G. Balgangadharan Nair, J. - Petitioner-plaintiff filed a suit for a permanent injunction restraining the respondents defendants who are his father and two brothers from trespassing upon the suit property or disturbing his possession, claiming that he was in possession by virtue of a partition deed of November 1, 1969. The respondents resisted the suit setting up the plea that the partition deed of 1969 was not binding and that they were all in joint possession pursuant to an unregistered agreement of September 5, 1967, in which the petitioner had admitted such possession that this would be disclosed by the returns and objections which he had filed before the Agricultural Income Tax Authorities. In the attempt to prove this plea the 2nd defendant-1st respondent made an application I.A. No. 861 of 1976 to summon the concerned Agricultural Income Tax Officer, and the Appellate Assistant Commissioner, Agricultural and Sales Tax, to cause the production of File No. P. 37 of 1968-69 from the former and File No. P. 37 of 1969-70 and 71 from the latter, including the returns and objections to the pre-assessment notices filed by the petitioner. The petitioner opposed the application mainly on the ground that it contravened S. 54 of the Agricultural Income Tax Act. The Court below has partly allowed the application by permitting the 1st respondent to summon the appeal memorandum from the Appellate Assistant Commissioner and the objection to the pre-assessment notices from the Agricultural Income-tax Officer, both filed by the petitioner.
2. The ground on which the court below rejected the petitioners objection and allowed application was that S. 54 of the Agricultural Income Tax Act conferred only a privilege on the Department and not on the assessee and that it was highly doubtful whether the appeal memorandum and the objection to the pre-assessment notice would form part of the proceedings to which S. 54 would apply. Counsel for the petitioner contested the view of the court below on S. 54 and its doubt about the nature of the documents summoned as based upon an erroneous interpretation of the section.
3. S. 54(1) which corresponds to S. 54(1) of the Indian Income Tax Act provides (to mention only the relevant parts) that all particulars contained in any statement made, return furnished or accounts or documents produced under the provisions of the Act or in any record of an assessment proceeding shall be treated as confidential and notwithstanding anything contained in the Travancore or Cochin Evidence Act, be entitled to require any public servant to produce it any such returns, accounts, documents or record or any part of such record or to give evidence before it in respect thereof. (In the Indian Income Tax Act the words 'in the Indian Evidence Act, 1872' occur in place of the words 'in the Travancore or Cochin Evidence Act' which occur in the Agricultural Income Tax Act). Sub-S. (2) of S. 54 of the Agricultural Income Tax Act which corresponds to sub-S. (2) of S. 54 of the Indian Income-tax Act is a penal section and penalises the public servant who discloses any of the particulars prohibited by sub-S. (1).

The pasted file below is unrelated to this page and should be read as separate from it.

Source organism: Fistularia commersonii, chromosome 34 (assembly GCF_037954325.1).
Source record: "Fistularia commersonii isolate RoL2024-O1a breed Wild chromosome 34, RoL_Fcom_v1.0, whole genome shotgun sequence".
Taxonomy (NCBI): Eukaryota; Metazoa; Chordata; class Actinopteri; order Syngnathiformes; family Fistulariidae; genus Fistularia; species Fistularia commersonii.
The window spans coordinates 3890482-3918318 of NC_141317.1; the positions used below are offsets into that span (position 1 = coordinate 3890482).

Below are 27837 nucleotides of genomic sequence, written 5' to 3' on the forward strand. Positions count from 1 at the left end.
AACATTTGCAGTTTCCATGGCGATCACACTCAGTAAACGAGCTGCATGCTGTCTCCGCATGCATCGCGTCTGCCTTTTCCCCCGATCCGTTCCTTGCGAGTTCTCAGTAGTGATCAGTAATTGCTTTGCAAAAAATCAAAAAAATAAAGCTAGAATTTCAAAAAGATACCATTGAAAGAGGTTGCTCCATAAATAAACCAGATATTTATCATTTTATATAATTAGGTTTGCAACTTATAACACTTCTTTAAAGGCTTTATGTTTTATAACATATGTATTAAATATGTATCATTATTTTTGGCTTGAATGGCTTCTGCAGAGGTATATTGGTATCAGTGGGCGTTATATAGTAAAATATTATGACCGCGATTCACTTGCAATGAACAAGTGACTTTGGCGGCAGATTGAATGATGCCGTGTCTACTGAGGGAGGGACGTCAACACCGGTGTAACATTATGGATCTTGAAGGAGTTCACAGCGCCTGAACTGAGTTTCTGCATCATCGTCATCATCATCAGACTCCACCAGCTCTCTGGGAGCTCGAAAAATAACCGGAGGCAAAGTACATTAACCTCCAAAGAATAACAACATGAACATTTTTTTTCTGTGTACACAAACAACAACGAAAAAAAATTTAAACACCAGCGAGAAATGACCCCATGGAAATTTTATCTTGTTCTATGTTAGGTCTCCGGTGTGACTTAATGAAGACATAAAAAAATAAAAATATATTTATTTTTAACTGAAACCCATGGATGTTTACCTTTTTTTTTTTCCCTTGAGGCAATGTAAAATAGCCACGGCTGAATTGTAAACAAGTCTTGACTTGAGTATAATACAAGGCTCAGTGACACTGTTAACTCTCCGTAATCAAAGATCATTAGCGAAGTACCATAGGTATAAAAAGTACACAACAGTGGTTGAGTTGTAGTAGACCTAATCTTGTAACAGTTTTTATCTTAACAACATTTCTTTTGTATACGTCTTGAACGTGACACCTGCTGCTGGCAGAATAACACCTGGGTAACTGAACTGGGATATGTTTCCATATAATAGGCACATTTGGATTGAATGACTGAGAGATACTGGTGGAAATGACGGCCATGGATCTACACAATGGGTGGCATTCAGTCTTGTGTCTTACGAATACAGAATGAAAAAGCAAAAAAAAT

4. Now the two documents allowed to be summoned are the objection statement to the pre-assessment notice and the memorandum of appeal and there is no doubt that they fall within the class of records enumerated in S. 54 (1). As to the effect of the sub-section, it is in two parts-the first part enacts that the records and particulars specified in them shall be treated as confidential and the second part, save as provided in the Act, debars the court from requiring any public servant to produce to records or any part of them in court. Therefore besides directing the records to be treated as confidential the sub-section imposes a ban upon the public servant against producing them or any part of them in court. And the only point to be considered is whether this ban, despite its absolute nature, confers only a right on the public servant to claim privilege as held by the court below. In support of their rival contentions about the scope of this embargo counsel for the parties quoted several cases before me but it is needless to refer to all of them as the point is covered by the decisions of the Supreme Court on the corresponding section of the Indian Income Tax Act.
5. In Charu Chandra Kundu vs. Gurupada Ghosh the appellant who was the defendant in a suit for money applied to the trial court for a summons to direct the Income Tax Commissioner to produce the original file and depositions given by the respondent-plaintiff in the assessment proceedings of the income of the appellant, on the ground that the statement given by the respondent would prove his defence of discharge of the amount. The Income Tax Commissioner informed the court that having regard to the prohibition of S. 54 he was unable to produced the records summoned. The appellant then applied to the court that the objection of the Commissioner of Income Tax be overruled, contending that the prohibition applied only to the evidence or deposition etc made by an assessee himself and not made by other witnesses and that as the prohibition was enacted in the interest of the assessee only, the assessee can waive the protection and privilege and that the appellant who was the assessee was waiving it. Despite this stand of the appellant, the trial court upheld the objection of the Income tax Commissioner and his view was confirmed by the High court in revision. On appeal the Supreme Court analysed the terms of S. 54 and pointed out (paragraph 5) :